August 14, 1986 |
QUESTION: My wife and I are having an argument over food habits and we're hoping that you can settle it. I say young professionals spend more money eating out than they do on groceries. She says everybody--no matter what age--spends more on groceries than they do on meals away from home. Is there any way to find out who's right?--L. V. ANSWER: The beauty of statistics is that they can be manipulated to make everyone a winner. And so it is in this case.
June 14, 2000
As a HomeGrocer.com aficionado, I was very interested in your article regarding Internet grocery shopping ("Should Your Mouse do the Shopping?," May 31). I have a few points to add as a counter to the drawbacks listed: No, I don't get to use my coupons and double coupons with HomeGrocer. However, I cannot tell you how many times I went to my local store to shop, armed with coupons, only to find the advertised item out of stock. Usually, it was not worth the hassle to get the rain check and keep the coupons for next week's shopping.
CALIFORNIA | LOCAL
October 9, 1990
As the owner of a fast-food restaurant in Hollywood, I am disturbed by the implications in the article headlined "High Risk, Low Security at Fast-Food Stands." (Metro, Sept. 26.) I believe it is wrong to single out fast-food restaurants as particular targets of armed robbers. This is a problem that pervades our entire society, whether it be at liquor stores or mom-and-pop groceries, follow-home robbers in posh suburbs or Rolex grabbers on the street in broad daylight. Any business that deals in cash or valuable merchandise must take reasonable precautions to prevent criminal assault.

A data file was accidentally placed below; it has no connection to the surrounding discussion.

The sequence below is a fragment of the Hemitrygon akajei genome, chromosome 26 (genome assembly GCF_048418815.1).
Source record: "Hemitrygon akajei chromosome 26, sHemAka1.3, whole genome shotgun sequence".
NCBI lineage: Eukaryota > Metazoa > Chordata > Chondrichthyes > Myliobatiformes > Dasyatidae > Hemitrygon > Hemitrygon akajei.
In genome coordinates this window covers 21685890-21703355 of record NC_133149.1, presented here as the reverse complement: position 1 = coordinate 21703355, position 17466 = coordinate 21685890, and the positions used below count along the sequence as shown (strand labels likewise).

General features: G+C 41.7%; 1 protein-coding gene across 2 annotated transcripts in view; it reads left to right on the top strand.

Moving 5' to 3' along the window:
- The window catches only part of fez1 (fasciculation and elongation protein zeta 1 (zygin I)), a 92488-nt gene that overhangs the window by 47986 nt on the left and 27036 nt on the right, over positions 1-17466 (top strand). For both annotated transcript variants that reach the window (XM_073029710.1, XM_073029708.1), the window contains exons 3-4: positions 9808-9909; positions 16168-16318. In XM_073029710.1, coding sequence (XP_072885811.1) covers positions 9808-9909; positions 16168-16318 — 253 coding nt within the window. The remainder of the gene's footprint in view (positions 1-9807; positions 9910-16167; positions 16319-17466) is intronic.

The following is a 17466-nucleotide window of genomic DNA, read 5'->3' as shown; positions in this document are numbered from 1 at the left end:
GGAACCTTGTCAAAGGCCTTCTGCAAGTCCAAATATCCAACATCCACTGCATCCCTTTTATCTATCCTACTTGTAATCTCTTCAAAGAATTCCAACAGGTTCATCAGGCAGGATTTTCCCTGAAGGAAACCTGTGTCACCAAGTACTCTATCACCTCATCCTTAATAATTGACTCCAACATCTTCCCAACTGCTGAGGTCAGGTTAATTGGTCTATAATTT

May 17, 2000
Regarding "Staying Well Ahead of the Joneses" (May 7), either your slant was terribly biased or we really are a nation of overindulgent gluttons. Chalk my family and me up as members of the opposition, folks who see no need to impress anybody with piles of electronic clutter, grossly oversized gas-guzzlers or corporate-billboard fashion statements. Neither are we members of your token-mentioned "down-shifters," a group you suggest are extremists on the other end ("people who buy organic groceries in recycled bags")
CALIFORNIA | LOCAL
December 14, 1987
Workers who earn the minimum wage have not had a raise in nearly seven years, but that has not stopped the price of groceries or rent or anything else from going up. A pay increase--at least another dollar, from $3.35 to $4.35 an hour--is certainly in order. California's Industrial Welfare Commission can provide it. The current rate works out to $6,700 a year--poverty wages for any family.
December 29, 1986 |
The front room of the Holy Cross Center in South-Central Los Angeles was alive with activity. Small children played near their parents, who waited quietly for their turn to ask one of the sisters for help--usually a bag of groceries or clothing. In the back room, a group of women volunteers from the neighborhood sorted and hung clothes to be given away. In a pantry nearby, another woman took groceries from metal shelves and packed a bag for a client.
October 19, 2003
Once again, the grocery chains are invoking the boogeyman of Wal-Mart Stores Inc. in an attempt to force concessions upon their employees. In "A Question of Economics" [Oct. 13], a Wall Street analyst blithely says that "you have to make a violent change to get a chance at surviving." This violent change is the transformation of a job that once allowed one to lead a middle-class lifestyle (owning a home, raising a family, etc.) to one that pays below the poverty line. One might say, "Why should I care, I don't work in a market.